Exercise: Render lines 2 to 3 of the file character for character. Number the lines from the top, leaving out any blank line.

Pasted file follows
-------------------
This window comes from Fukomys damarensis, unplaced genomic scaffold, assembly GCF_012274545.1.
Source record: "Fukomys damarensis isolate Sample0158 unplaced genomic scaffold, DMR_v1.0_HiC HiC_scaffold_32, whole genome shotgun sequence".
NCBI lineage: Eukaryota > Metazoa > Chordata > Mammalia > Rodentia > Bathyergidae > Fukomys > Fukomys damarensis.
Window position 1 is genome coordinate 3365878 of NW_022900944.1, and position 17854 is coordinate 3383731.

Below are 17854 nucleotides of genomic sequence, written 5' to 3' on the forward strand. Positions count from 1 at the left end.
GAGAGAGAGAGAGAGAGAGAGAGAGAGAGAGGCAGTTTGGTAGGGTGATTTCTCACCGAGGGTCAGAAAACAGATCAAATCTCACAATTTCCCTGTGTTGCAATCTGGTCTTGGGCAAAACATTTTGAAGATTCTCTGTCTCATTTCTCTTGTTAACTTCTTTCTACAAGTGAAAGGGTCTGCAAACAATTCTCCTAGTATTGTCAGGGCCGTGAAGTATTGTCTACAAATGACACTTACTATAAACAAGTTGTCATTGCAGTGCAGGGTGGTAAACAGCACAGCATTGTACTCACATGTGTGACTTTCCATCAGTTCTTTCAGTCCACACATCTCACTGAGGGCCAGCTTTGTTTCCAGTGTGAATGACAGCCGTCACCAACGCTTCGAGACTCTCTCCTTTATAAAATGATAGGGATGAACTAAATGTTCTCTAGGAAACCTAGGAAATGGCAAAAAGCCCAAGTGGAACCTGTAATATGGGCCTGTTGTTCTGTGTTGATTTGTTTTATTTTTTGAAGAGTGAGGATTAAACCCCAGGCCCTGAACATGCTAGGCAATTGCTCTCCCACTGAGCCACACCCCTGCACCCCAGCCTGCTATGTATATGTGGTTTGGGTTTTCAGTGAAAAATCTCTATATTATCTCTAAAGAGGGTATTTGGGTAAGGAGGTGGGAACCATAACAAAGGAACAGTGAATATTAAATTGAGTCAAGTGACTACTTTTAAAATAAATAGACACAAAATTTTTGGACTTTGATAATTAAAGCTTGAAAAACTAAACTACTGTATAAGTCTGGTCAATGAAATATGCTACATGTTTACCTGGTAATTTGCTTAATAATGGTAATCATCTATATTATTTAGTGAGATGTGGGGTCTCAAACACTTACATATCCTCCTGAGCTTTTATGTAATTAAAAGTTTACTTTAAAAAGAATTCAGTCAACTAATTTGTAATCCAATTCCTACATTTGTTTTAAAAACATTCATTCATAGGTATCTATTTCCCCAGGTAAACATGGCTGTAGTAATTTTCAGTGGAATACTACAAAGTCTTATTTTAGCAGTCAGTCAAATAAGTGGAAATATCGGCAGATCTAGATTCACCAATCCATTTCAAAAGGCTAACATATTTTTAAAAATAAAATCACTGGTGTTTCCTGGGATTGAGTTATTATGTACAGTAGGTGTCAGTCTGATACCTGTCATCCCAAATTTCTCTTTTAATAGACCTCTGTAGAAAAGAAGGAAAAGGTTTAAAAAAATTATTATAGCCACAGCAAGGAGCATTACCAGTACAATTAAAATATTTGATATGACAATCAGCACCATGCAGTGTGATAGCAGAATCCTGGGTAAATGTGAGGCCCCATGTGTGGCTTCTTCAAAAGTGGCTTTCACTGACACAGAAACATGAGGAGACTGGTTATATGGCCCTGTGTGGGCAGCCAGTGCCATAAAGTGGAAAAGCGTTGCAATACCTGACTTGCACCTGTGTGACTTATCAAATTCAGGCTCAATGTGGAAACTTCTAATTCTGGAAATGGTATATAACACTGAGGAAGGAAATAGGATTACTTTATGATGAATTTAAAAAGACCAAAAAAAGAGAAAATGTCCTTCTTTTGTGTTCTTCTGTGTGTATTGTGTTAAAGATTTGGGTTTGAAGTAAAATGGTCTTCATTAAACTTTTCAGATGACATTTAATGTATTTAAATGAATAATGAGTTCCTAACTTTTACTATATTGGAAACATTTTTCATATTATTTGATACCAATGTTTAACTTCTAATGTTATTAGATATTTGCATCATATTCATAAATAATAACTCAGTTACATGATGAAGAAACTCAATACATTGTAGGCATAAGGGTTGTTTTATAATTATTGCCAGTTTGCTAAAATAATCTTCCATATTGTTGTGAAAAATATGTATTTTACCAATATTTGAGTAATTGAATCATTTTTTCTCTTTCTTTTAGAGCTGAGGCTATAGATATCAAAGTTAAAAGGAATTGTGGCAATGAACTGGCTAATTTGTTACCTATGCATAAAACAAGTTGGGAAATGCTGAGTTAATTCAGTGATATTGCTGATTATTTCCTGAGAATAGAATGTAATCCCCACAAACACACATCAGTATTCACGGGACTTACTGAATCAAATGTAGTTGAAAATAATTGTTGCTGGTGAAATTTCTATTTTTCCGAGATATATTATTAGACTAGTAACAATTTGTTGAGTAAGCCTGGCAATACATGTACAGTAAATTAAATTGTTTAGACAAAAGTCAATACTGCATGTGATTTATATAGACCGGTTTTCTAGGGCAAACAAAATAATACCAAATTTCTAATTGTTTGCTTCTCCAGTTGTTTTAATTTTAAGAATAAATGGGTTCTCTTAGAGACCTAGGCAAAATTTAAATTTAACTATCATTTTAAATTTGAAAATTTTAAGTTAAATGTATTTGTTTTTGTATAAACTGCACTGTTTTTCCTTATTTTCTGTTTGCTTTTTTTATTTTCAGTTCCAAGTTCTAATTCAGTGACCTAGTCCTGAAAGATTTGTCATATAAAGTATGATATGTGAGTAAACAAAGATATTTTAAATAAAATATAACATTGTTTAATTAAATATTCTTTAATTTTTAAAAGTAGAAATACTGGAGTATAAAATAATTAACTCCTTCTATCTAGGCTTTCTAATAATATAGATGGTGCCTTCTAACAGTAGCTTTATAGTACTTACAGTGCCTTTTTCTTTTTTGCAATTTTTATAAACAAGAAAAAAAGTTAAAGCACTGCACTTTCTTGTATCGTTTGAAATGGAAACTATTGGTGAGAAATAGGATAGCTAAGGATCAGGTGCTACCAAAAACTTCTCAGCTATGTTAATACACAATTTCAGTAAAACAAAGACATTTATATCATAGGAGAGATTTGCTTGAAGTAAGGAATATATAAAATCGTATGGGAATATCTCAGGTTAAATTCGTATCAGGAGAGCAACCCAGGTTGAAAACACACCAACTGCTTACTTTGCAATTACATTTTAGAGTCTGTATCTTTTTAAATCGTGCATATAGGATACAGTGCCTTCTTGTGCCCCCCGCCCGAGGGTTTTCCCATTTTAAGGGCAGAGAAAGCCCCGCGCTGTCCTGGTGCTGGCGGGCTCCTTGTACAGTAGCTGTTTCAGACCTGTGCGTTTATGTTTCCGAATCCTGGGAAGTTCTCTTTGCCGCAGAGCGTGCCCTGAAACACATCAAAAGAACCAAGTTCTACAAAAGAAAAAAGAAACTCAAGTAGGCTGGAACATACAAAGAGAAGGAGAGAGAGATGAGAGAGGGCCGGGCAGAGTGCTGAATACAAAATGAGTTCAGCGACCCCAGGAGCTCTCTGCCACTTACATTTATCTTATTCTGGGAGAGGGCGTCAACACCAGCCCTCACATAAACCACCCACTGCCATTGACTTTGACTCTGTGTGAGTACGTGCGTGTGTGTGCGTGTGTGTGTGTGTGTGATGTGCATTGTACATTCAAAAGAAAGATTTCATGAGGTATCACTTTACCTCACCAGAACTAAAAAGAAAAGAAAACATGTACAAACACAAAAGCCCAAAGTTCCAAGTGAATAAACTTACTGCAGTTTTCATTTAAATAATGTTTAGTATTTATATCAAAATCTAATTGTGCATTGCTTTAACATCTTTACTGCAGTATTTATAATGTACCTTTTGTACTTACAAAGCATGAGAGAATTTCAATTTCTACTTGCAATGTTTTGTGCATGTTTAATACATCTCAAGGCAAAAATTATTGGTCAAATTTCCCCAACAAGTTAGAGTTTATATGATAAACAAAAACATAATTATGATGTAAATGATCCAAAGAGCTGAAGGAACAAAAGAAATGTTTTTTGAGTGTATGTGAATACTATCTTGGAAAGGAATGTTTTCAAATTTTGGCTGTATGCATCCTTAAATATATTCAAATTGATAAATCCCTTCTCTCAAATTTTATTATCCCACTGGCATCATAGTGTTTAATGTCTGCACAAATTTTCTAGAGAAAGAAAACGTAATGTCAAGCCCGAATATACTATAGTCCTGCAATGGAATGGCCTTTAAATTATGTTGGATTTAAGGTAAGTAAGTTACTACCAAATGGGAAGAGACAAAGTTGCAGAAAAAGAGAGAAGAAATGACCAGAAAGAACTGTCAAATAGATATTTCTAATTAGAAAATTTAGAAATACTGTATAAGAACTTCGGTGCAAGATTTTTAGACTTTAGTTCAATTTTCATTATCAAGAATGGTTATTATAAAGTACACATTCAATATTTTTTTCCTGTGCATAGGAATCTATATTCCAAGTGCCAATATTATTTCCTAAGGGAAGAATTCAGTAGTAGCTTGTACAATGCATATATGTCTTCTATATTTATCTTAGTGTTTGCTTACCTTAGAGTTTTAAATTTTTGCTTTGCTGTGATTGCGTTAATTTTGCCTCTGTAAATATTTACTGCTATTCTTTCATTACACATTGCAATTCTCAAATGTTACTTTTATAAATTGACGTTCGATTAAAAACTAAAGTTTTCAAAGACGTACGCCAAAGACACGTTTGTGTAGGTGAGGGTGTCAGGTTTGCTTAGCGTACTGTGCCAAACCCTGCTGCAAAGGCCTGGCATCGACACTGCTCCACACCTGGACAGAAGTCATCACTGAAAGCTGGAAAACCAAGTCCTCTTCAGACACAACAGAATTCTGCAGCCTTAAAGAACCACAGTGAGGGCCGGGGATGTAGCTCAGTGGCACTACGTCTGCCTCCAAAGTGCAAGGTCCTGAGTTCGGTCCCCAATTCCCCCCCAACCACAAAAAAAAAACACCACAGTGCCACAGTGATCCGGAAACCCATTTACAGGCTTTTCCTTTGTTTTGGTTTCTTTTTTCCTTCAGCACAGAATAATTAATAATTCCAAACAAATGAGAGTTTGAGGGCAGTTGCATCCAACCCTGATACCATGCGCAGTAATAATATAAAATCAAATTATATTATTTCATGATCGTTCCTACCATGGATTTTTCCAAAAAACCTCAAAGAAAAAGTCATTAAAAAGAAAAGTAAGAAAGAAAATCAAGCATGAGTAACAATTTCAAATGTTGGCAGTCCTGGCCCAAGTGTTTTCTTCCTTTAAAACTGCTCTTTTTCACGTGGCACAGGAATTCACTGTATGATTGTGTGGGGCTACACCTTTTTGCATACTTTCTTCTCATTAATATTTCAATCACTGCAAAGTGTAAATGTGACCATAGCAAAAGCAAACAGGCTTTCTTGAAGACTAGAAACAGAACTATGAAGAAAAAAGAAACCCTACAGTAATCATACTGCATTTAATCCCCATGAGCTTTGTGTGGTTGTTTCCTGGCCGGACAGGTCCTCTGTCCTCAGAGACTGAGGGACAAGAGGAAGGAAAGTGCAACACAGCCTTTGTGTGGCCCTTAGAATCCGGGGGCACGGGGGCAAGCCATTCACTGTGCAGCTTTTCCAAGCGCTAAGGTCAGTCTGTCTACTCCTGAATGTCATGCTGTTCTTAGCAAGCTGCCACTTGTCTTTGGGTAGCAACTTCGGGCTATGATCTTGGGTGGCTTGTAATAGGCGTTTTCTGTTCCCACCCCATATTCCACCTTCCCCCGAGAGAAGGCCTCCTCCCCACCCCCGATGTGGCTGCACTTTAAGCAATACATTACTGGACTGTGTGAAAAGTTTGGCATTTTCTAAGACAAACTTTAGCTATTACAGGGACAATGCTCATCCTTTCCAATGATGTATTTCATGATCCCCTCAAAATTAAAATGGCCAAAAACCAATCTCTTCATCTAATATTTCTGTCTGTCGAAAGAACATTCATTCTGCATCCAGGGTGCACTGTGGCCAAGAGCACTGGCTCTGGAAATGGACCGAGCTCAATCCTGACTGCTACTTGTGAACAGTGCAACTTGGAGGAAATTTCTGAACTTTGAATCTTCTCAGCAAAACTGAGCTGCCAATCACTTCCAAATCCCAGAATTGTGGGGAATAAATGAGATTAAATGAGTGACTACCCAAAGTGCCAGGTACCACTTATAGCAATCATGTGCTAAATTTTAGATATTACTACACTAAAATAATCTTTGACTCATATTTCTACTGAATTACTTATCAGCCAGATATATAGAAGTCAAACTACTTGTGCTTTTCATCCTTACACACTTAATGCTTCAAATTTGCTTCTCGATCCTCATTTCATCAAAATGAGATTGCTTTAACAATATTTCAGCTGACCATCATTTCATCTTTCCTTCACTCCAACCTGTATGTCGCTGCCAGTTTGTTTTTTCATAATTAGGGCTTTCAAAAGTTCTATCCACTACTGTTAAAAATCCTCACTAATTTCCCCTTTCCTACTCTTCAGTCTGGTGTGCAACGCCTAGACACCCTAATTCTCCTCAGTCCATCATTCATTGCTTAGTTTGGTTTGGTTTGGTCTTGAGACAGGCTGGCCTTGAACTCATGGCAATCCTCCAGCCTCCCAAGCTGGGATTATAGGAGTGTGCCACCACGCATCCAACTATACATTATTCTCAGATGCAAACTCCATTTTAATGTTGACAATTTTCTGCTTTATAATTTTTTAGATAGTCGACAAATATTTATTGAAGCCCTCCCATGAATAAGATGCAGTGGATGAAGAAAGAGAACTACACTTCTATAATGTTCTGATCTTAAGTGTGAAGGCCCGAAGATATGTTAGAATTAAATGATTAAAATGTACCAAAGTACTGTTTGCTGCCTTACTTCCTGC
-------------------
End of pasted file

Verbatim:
Source record: "Fukomys damarensis isolate Sample0158 unplaced genomic scaffold, DMR_v1.0_HiC HiC_scaffold_32, whole genome shotgun sequence".
NCBI lineage: Eukaryota > Metazoa > Chordata > Mammalia > Rodentia > Bathyergidae > Fukomys > Fukomys damarensis.